Pedestrian deaths are more likely to occur in low-income communities because they are significantly less likely to have sidewalks, marked crosswalks and streets designed to support slower speeds than higher-income communities.
While pedestrian deaths jumped by 35.4 percent from 2008-2017:
- Vehicle miles traveled increased by 8.1 percent
- Walking as a share of all trips increased by less than 1 percent
- Traffic accident deaths among motor vehicle occupants decreased by 6.1 percent.
So why have pedestrian fatalities increased by more than one third over a decade?
“We continue to design streets that are dangerous for all people … because our federal policies, standards and funding mechanisms that have been in place for decades produce dangerous roads that prioritize high speeds for cars over safety for all people,” the study authors say.
In addition, more people are driving SUVs and pickup trucks, which the National Highway Traffic Safety Administration (NHTSA) has determined to be more dangerous to people walking. SUVs and pickup trucks are two to three times more likely than smaller personal vehicles to cause fatal injuries to pedestrians in the event of a crash.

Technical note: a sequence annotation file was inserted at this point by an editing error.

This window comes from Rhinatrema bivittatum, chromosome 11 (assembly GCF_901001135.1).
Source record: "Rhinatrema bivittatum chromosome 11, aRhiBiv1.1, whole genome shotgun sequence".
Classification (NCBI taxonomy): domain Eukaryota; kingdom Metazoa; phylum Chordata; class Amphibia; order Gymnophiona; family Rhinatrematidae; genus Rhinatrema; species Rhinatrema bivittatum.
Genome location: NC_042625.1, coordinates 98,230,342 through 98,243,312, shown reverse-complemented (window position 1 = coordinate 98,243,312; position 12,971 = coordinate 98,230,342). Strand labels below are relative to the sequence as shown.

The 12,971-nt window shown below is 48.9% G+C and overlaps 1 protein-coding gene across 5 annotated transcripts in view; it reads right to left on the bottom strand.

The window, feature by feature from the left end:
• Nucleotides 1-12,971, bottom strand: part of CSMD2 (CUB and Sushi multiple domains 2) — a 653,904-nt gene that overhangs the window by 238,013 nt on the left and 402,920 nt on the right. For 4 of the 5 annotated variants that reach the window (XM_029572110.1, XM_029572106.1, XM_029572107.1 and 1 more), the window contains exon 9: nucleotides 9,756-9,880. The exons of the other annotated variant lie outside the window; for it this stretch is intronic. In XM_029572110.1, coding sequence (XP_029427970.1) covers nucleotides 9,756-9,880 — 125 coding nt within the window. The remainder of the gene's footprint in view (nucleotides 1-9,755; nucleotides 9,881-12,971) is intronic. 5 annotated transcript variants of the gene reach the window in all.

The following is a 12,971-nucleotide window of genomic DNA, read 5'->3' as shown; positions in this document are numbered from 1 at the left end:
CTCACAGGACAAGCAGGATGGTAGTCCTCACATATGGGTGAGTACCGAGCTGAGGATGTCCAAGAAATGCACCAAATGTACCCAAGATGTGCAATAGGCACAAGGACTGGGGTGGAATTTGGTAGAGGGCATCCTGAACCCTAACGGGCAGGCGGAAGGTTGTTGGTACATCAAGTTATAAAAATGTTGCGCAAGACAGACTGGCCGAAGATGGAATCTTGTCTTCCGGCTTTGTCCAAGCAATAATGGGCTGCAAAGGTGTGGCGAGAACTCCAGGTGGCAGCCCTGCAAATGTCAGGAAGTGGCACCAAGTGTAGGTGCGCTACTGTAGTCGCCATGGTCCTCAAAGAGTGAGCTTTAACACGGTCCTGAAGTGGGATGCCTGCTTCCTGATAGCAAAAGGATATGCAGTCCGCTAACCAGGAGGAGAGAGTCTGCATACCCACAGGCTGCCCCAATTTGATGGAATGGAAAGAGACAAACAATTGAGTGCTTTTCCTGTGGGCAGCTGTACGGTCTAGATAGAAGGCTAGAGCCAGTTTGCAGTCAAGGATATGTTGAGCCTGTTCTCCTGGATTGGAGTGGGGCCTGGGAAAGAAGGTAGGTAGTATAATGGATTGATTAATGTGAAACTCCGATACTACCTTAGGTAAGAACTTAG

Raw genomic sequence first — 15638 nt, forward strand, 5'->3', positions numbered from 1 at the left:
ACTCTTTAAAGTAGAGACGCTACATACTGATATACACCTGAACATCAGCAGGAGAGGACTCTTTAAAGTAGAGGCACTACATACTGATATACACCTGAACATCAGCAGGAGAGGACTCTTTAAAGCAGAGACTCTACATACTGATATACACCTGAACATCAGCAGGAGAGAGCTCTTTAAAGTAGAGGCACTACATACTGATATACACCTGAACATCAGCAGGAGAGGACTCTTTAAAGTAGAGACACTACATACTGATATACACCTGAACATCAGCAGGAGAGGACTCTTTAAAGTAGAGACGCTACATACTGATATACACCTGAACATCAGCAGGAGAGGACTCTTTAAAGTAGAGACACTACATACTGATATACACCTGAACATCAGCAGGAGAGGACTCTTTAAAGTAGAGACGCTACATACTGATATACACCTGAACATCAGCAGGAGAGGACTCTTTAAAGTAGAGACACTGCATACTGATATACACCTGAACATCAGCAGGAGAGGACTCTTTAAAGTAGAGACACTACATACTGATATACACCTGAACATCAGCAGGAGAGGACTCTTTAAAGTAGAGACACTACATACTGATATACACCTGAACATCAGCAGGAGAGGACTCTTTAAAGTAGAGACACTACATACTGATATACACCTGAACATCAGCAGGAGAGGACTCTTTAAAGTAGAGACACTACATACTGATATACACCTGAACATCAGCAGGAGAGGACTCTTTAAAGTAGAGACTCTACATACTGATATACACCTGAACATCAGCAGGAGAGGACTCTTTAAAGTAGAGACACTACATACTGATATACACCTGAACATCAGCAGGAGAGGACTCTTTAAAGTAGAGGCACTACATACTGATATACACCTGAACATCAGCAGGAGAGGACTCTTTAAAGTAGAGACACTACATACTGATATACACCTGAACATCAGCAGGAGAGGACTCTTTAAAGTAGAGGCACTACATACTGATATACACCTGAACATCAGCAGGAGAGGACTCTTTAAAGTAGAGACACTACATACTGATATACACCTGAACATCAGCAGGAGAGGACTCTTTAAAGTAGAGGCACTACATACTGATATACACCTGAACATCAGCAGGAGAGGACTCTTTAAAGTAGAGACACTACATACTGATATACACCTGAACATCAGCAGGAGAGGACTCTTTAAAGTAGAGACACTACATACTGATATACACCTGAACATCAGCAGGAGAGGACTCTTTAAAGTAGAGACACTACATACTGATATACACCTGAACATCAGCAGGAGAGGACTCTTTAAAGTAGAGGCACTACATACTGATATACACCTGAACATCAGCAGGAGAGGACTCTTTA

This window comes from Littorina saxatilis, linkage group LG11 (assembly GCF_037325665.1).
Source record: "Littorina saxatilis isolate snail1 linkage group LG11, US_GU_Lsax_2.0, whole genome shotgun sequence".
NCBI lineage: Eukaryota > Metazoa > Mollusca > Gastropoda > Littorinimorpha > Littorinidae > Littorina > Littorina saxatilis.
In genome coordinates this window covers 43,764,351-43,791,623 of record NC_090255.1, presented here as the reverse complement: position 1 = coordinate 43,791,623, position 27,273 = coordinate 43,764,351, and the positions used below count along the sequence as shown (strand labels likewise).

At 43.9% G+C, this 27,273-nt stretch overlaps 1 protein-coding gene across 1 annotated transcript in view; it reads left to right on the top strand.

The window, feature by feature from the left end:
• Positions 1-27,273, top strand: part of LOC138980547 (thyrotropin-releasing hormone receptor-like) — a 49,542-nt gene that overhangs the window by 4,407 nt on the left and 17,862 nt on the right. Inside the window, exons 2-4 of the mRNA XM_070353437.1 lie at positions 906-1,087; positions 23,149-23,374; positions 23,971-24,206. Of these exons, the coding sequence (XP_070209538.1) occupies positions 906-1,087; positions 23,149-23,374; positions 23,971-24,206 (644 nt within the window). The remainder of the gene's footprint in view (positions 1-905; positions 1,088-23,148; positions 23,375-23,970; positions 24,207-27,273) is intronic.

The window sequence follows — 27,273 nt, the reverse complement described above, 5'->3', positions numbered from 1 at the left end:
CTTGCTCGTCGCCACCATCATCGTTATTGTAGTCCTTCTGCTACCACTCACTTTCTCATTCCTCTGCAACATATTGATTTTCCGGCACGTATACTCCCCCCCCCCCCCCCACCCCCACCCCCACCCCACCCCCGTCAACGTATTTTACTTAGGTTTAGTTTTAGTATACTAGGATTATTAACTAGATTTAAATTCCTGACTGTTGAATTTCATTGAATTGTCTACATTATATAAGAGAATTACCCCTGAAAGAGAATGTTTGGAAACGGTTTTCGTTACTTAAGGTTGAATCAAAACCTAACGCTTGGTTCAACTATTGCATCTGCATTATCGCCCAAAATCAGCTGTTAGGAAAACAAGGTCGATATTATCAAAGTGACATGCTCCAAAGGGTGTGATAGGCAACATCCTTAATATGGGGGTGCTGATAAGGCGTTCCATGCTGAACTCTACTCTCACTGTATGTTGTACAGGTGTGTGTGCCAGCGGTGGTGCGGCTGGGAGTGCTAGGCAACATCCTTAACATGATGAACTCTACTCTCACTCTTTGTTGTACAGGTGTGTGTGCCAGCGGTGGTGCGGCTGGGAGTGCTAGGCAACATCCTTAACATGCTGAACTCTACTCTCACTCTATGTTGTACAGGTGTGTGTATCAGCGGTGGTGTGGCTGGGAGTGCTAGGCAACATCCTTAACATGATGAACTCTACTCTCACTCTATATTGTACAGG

What’s Needed to Reduce Pedestrian Accidents?
Part of the problem is the thinking behind highway design, the study authors say. The current measurement used by nearly all states rates streets solely based on vehicle delay. When minimizing vehicle delay is the No. 1 goal, this often produces the roads that are the most dangerous by design.
Instead, the National Complete Streets Coalition says state and local governments should:
- Embrace the flexibility provided by Federal Highway Administration policies adopted in 2016 to design safer streets.
- Design roads to reduce speeds wherever possible. Speed is a factor in 31 percent of all traffic fatalities, a 2017 National Traffic Safety Board study
- Refer to pedestrian fatalities as “crashes” and not unavoidable “accidents.” Using “accidents” undermines the urgency of this crisis and undercuts our responsibility to act, the study says.
- Test bold, creative approaches to safer street design as some cities have.
- Prioritize projects that will benefit those who suffer disproportionately.
- Pass actionable Complete Streets policies that lay the groundwork for implementation.
Contact Joye Law Firm After A Pedestrian Accident in South Carolina
We support efforts to make our communities safe and reduce vehicle accidents and pedestrian deaths. Once a pedestrian accident occurs in South Carolina, the Joye Law Firm is ready to help the injured pedestrian and/or their family to understand their legal options to move forward. Our South Carolina personal injury lawyers have offices in Charleston, Columbia, Clinton, and Myrtle Beach, and we accept personal injury cases from across South Carolina.
Our knowledgeable and compassionate attorneys can help you seek a full and fair settlement if you or a loved one has been injured in a pedestrian accident in South Carolina. Start putting your life back together by calling the Joye Law Firm today or using our online form to set up a free initial consultation.